A few years ago, when I was studying in an Israeli yeshiva, I was getting very excited by the Yom Haatzmaut celebrations, as I usually do, singing, dancing, and praying with fervor. An American friend of mine asked me: “I am curious, why do you get so excited about Yom Haatzmaut? Did you sing and dance this much on Passover? Shouldn’t you have been more excited about Passover, a Biblical holiday?” It was a very interesting question.
Some see Yom Haatzmaut as an incomplete holiday, only the beginning of the redemption. I do not know if Israel is the beginning of the Messianic redemption, I am not a prophet. Honestly, I do not even care. I do not celebrate Zionism for what it can be, but rather for what it is. Zionism and the State of Israel are not add-ons to my identity as a Jew. Zionism is the vehicle which enables me to be a proud member of the Jewish People. Zionism represents the flourishing of a total Jewish culture. Israel has its own music, art, history, literature, people, and language, Hebrew, a mysterious, ancient, modern, and most beautiful language. Though I am not Israeli, the fact that Israel is the official home land of my people connects me to that culture. Israel represents the Contemporary Jew, not constrained to the demands of other nations, capable of advancing both Jewish culture and world culture on our own. Most importantly, we are now capable of taking care of our own poor and fixing our own society, and even capable of fulfilling the mandate of Tikkun Olam, improving the world in general.
These sentiments may sound strange coming from someone raised and living in an Orthodox milieu. My sentiments echo the sentiments of my heroes Ahad HaAm and Hayyim Nahman Bialik. These early Enlightenment Zionists believed that Halakha was useful for keeping a post-exilic community united, but served little practical purpose once the Jewish People were united under one flag. Though my perspective is slightly different, I do recognize that the reality of Zionism has fundamentally changed the meaning of Jews and Judaism.
The fact of the matter is that my life is not only Torah and Halakha. Though I ascribe to Torah and Halakha, my Jewish identity cannot be constrained to the Torah and Rabbinic literature. I find inspiration and meaning in the full gamut of culture, much of which simply cannot be found in traditional Torah literature. I am open to expanding the canon of a well-rounded, educated Jew from Talmud and commentaries to the realm of what Bialik called Aggadah—the story of the Jewish People, a part of which is Halakha, though only a part.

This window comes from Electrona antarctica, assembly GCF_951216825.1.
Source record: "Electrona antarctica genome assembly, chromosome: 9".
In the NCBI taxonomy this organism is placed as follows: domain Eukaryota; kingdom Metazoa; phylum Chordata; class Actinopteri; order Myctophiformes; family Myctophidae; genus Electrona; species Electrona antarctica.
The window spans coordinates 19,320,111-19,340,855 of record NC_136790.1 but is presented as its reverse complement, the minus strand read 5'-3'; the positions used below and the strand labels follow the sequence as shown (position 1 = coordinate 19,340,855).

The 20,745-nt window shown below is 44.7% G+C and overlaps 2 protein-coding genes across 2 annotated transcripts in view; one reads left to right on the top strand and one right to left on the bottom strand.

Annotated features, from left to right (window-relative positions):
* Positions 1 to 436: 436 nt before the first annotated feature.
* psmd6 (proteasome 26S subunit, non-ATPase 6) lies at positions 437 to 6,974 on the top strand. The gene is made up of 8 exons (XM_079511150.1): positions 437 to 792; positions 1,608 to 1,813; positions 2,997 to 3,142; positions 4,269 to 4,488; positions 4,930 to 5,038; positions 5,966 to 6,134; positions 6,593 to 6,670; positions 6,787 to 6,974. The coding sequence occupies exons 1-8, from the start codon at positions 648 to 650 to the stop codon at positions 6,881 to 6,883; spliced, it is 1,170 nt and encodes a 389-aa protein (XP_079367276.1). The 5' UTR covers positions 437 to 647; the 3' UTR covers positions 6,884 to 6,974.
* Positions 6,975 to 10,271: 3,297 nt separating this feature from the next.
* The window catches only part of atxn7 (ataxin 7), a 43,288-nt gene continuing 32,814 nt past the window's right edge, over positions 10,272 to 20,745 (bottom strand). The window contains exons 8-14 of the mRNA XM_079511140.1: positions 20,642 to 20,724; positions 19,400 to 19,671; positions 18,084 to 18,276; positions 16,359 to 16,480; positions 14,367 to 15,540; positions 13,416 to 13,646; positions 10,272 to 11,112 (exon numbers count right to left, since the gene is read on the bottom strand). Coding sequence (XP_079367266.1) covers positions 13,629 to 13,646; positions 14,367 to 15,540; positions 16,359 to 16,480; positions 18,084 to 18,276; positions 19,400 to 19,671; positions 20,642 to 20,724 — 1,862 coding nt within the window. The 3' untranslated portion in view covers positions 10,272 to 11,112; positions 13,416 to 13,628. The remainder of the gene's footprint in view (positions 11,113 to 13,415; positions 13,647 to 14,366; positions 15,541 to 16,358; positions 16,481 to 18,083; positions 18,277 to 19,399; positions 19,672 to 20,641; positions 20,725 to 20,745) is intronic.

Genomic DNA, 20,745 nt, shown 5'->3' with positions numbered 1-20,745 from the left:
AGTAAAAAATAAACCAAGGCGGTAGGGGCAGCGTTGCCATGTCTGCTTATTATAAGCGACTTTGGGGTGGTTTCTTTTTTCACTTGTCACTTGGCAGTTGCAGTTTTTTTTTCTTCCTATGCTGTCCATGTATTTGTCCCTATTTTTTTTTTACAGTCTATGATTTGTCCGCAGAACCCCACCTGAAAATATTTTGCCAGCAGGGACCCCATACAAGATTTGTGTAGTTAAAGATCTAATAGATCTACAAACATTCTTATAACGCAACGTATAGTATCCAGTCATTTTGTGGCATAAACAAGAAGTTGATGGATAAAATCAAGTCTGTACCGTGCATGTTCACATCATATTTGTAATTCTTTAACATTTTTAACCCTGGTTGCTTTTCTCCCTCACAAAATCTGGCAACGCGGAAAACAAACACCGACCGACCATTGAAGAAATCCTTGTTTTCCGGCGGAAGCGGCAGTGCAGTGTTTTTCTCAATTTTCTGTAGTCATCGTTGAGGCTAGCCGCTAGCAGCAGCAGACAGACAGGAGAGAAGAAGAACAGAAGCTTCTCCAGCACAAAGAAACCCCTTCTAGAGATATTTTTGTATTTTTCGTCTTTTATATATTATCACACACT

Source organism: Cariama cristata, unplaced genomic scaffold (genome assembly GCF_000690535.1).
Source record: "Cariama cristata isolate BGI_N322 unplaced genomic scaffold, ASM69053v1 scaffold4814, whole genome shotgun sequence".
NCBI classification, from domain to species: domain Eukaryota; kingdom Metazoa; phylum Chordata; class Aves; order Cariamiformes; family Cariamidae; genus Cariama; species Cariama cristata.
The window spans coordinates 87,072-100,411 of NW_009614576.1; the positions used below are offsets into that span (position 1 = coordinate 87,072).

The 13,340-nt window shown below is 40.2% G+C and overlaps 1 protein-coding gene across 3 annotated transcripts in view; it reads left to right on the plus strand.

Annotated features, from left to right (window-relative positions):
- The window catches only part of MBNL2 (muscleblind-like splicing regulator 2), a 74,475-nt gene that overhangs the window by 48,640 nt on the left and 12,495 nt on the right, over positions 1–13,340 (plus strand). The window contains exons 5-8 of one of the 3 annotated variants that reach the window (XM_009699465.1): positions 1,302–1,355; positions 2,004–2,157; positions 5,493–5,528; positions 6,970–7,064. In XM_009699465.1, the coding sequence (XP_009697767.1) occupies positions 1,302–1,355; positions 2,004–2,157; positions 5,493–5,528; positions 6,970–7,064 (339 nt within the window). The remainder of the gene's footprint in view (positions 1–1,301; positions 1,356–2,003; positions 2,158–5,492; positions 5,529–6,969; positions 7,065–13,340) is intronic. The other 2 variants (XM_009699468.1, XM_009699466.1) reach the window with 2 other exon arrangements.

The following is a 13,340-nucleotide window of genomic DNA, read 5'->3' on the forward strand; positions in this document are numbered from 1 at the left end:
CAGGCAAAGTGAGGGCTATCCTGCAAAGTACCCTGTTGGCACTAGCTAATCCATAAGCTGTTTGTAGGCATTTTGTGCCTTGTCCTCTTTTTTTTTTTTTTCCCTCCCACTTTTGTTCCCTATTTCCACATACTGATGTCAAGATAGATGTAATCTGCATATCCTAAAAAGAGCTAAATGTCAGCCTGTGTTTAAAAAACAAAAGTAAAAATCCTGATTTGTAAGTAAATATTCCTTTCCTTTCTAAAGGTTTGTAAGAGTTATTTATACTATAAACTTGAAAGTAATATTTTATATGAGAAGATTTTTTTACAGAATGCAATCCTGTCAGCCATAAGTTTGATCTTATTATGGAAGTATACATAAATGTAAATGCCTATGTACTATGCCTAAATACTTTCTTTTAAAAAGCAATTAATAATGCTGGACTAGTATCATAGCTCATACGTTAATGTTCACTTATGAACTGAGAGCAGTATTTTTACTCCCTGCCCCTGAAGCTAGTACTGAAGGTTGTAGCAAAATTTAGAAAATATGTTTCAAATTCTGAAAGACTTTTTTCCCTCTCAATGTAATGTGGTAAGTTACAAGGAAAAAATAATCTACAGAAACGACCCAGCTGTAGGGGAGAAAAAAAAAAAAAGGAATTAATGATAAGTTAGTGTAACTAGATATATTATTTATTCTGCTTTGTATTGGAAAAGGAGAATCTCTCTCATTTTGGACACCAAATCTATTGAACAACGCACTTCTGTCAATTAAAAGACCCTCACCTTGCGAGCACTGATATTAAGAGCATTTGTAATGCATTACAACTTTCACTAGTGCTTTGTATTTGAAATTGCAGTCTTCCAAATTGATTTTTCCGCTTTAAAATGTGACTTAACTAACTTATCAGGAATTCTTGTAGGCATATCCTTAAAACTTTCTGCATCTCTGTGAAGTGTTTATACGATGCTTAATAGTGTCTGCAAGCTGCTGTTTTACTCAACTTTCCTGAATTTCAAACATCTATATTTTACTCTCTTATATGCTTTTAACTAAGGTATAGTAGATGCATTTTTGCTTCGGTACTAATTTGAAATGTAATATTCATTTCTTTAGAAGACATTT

Having a national-cultural home enables me to proudly walk on the streets as a Jew, a holistic Jew. Without Zionism my cultural identity would be, by definition, not Jewish. If the Jewish story was limited to Torah, then anything outside that scope is not Jewish. I do not know how I would be able to live that kind of bifurcated life, being Jewish while engaging the world with a definitively non-Jewish lens. Because of Israel, a nation grounded in the reality of the world, when I engage the world at large I am able to do so as a Jew.
This sort of identity also brings with it challenges. Because of the fact that being a Zionist is so vital to my identity, I must be able to evaluate my Zionist identity with a critical eye. When your Zionist identity is a rooted in the pseudo-prophetic fulfillment of Messianic visions, then it is easier to wipe your hands of responsibility. Once you are discussing eschatology you are no longer working within the framework of this world and are free to act beyond reason. Alternatively, when Israel becomes nothing more than a safe haven for Jews fleeing anti-Semitism, a sentiment still prevalent among many Jews today (even younger Jews), then it is easy to say that we are not interesting in promoting an agenda that extends beyond survivalism, and Israel becomes a symbol of Jewish isolationism. Because Zionism is so real, practical, and fundamental to my identity, I require an openness to issues, both internal and external, that I feel threaten the core.
After thinking about it for a few minutes I responded to my friend: “Because it is very hard for me to relate to Passover. It happened so long ago, to people I neither know nor identify with. It is so abstract. Yom Haatzmaut , on the other hand, is so real, it is in my face every moment of every day.” Israel is real, I can see, hear, touch, taste, and smell this wondrous land and state. I do not know anyone who left Egypt, but I do know people living in, working in, learning in, and defending Israel. I find meaning in the poetry of the Exodus, Az Yashir, but I also find profound meaning in “El HaTzipor” (“The Bird”), Bialik’s famous Zionist ode.
The Rabbis teach that in each generation a person must view themselves as if they left Egypt. Maybe that does not mean that we should literally feel that we left Egypt with the Ancient Israelites 1000 years before the Common Era, but rather that we should find that in our lives which helps us connect to God and our people. Passover and Yom Haatzmaut are not mutually exclusive. What would the Exodus and Judaism mean for me if I did not have a vehicle through which I can view Judaism as a living, breathing, and holistic identity?